Designed for ergonomics, by Giugiaro The D3 is built around the central theme of ergonomics and the camera’s exterior form is designed by world renowned Italian design house, Giugiaro. Every aspect of the D3 is fine-tuned to be ergonomic and help photographers seamlessly work with the camera. Its slightly inclined command dial, comfortable hand-grip, and curves on the pentaprism top, grip and side panels are all part of a new design theme.

Product Description

Designed with sports photographers and photojournalists in mind, the Nikon D3 introduces an astounding list of brand new features and technologies that make it the most sophisticated and advanced Nikon digital SLR to date. In addition to the new FX- format CMOS sensor, the D3 incorporates Nikon’s new EXPEED Image Processing System that is central to the blazing speed and processing power needed for many of the D3’s new features.

Customer Questions & Answers

Customer Reviews

4.8 out of 5 stars
5 star
35
4 star
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3 star
2
2 star
0
1 star
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See all 39 customer reviews
It is arguably the best camera Nikon has ever made.
David Saffir
And even with film rated at ISO 1600, I truly believe that the D3 can match or beat film quality (noise vs grain structure).
FrontPage
What can one say about this great camera that hasn't already been said?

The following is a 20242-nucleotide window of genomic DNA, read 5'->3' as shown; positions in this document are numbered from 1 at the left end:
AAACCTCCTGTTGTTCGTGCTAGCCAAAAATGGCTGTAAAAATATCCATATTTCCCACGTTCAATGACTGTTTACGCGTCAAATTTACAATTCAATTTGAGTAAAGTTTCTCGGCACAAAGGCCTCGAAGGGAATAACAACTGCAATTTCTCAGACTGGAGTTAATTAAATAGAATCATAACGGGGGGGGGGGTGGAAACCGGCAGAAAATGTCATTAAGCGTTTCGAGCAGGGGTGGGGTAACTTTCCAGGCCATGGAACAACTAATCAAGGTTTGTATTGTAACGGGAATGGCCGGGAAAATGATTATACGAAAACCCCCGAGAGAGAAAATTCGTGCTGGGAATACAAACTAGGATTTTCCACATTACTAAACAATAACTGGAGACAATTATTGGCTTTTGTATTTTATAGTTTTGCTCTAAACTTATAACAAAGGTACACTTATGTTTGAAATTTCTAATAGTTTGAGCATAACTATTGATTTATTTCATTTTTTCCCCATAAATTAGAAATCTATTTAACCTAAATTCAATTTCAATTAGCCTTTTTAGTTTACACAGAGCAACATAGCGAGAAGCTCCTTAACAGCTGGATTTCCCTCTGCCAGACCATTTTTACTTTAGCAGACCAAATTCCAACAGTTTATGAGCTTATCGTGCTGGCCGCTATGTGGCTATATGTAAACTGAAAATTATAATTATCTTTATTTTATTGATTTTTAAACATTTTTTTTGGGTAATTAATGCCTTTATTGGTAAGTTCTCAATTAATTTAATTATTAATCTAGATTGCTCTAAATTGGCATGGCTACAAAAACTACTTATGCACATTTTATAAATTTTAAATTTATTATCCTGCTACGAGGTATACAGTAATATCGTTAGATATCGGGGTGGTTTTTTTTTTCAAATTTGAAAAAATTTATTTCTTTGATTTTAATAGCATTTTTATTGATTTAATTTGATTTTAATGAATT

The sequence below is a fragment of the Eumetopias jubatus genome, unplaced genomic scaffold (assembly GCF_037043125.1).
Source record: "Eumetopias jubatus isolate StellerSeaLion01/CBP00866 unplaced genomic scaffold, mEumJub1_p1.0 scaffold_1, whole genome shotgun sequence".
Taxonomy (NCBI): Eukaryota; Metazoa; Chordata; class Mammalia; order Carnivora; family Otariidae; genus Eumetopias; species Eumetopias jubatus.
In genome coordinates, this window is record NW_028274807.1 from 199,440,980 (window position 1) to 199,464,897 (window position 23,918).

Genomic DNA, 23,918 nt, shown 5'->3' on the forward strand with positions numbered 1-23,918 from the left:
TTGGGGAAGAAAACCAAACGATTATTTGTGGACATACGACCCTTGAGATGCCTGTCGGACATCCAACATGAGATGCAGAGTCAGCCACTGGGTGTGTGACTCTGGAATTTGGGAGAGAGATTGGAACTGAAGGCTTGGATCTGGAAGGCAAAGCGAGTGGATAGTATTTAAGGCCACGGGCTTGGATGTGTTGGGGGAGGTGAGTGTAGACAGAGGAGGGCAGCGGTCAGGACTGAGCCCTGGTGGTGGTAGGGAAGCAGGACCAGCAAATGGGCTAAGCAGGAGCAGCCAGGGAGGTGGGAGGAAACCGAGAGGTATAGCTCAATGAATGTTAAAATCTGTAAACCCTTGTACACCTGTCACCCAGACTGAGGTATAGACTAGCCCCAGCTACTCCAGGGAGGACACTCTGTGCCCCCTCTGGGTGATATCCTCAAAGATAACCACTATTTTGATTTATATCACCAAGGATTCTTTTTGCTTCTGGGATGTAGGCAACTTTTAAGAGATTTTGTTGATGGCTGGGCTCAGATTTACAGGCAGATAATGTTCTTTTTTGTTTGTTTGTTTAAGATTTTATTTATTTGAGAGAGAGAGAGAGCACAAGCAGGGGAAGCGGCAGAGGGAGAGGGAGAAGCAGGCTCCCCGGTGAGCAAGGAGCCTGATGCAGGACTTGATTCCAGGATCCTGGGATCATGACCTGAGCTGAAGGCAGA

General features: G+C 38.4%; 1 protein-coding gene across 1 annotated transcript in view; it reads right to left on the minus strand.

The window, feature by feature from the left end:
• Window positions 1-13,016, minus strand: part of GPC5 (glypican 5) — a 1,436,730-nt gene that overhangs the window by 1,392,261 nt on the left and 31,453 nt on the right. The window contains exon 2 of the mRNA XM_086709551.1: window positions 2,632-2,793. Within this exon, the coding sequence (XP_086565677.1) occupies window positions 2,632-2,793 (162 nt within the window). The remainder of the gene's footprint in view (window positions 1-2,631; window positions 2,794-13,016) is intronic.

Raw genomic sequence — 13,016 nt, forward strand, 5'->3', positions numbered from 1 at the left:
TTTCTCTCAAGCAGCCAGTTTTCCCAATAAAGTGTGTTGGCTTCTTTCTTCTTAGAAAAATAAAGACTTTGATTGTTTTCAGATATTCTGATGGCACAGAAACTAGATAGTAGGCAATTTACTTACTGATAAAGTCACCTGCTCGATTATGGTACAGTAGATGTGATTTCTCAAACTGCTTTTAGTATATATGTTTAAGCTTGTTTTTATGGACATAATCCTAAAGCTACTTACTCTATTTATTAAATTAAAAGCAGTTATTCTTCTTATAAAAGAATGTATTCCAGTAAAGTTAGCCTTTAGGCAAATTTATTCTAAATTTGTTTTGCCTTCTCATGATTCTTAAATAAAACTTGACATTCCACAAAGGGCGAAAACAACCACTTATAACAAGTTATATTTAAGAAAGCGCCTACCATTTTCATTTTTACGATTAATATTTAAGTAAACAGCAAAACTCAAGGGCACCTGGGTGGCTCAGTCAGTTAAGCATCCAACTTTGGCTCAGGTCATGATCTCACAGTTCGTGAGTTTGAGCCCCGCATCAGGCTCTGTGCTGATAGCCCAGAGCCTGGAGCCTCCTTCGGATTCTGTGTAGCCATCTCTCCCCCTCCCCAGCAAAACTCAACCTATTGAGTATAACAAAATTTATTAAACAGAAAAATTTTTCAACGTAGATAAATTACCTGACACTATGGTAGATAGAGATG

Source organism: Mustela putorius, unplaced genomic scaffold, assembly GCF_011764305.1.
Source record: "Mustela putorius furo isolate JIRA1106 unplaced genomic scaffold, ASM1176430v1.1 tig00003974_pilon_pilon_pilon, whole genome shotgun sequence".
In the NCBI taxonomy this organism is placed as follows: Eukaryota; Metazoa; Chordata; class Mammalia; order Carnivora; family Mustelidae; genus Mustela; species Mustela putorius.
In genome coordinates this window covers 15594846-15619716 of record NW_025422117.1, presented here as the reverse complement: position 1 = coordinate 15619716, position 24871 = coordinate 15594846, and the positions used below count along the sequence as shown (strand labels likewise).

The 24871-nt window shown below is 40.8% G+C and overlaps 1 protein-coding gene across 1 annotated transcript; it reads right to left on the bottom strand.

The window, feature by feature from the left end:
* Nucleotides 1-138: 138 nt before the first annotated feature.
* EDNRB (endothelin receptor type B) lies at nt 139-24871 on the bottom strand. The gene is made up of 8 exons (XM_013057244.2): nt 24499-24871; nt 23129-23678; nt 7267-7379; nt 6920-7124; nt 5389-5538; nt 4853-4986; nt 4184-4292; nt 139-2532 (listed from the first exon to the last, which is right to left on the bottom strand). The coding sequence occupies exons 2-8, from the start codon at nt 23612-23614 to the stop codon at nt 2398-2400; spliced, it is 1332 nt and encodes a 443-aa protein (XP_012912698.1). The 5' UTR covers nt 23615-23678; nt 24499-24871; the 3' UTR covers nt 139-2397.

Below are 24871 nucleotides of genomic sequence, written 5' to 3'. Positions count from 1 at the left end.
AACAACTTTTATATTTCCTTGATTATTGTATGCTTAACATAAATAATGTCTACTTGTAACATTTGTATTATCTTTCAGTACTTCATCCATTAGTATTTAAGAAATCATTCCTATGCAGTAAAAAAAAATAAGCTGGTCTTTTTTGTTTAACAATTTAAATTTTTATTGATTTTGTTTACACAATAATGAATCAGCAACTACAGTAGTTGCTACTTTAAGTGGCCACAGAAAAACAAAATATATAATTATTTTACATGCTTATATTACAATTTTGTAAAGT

Richard Howland-Bolton

Most Helpful Customer Reviews

65 of 67 people found the following review helpful By J. MACLEAN VINE VOICE on January 5, 2008
The three major factors that, for me, make this camera (2 of them apply to the D300) so incredible are . . . well, the full frame sensor (finally), the outstanding low-noise/high ISO performance . . . and the extraordinary color! The photographer has a greater deal of control over color than ever before and the results are stunning (use Picture Control). And noise (the digital equivalent of film grain) is at least a 2-stop improvement over the previous D2x. Actually, it's probably 3 stops, but say 2 to be conservative. Believe it or not, ISO 6400 is actually usable! (The D300 is one stop less)

While those features were the most compelling ones in my view, there are plenty of others that are a big plus, such as: